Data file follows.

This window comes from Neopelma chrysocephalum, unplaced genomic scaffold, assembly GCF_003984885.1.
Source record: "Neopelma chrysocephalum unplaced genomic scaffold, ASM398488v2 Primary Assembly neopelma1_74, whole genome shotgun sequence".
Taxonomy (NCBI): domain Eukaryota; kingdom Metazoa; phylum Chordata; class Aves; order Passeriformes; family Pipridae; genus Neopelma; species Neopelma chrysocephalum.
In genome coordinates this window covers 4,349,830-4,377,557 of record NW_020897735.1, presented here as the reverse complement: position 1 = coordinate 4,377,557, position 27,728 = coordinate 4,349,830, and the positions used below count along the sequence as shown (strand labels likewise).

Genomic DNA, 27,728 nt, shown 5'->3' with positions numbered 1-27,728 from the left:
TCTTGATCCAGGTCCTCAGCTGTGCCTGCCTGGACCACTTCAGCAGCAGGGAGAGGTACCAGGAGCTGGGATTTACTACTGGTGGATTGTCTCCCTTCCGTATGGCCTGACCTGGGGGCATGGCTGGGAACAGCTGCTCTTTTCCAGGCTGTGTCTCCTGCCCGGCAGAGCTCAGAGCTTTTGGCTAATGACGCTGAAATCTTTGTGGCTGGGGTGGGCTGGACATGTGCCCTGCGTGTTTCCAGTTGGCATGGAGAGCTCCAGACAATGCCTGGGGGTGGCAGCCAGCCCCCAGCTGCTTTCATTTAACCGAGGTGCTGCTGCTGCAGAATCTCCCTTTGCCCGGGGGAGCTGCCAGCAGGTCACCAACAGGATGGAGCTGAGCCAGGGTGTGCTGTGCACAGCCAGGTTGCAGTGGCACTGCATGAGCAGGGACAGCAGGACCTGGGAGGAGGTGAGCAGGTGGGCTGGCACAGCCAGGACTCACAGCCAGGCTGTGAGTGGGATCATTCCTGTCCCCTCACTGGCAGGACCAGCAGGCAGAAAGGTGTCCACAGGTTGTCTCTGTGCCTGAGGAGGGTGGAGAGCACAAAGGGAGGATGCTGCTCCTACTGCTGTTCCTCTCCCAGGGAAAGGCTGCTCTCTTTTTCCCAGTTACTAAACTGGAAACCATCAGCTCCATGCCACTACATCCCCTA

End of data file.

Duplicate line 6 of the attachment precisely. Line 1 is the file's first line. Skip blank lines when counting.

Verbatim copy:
TCTTGATCCAGGTCCTCAGCTGTGCCTGCCTGGACCACTTCAGCAGCAGGGAGAGGTACCAGGAGCTGGGATTTACTACTGGTGGATTGTCTCCCTTCCGTATGGCCTGACCTGGGGGCATGGCTGGGAACAGCTGCTCTTTTCCAGGCTGTGTCTCCTGCCCGGCAGAGCTCAGAGCTTTTGGCTAATGACGCTGAAATCTTTGTGGCTGGGGTGGGCTGGACATGTGCCCTGCGTGTTTCCAGTTGGCATGGAGAGCTCCAGACAATGCCTGGGGGTGGCAGCCAGCCCCCAGCTGCTTTCATTTAACCGAGGTGCTGCTGCTGCAGAATCTCCCTTTGCCCGGGGGAGCTGCCAGCAGGTCACCAACAGGATGGAGCTGAGCCAGGGTGTGCTGTGCACAGCCAGGTTGCAGTGGCACTGCATGAGCAGGGACAGCAGGACCTGGGAGGAGGTGAGCAGGTGGGCTGGCACAGCCAGGACTCACAGCCAGGCTGTGAGTGGGATCATTCCTGTCCCCTCACTGGCAGGACCAGCAGGCAGAAAGGTGTCCACAGGTTGTCTCTGTGCCTGAGGAGGGTGGAGAGCACAAAGGGAGGATGCTGCTCCTACTGCTGTTCCTCTCCCAGGGAAAGGCTGCTCTCTTTTTCCCAGTTACTAAACTGGAAACCATCAGCTCCATGCCACTACATCCCCTA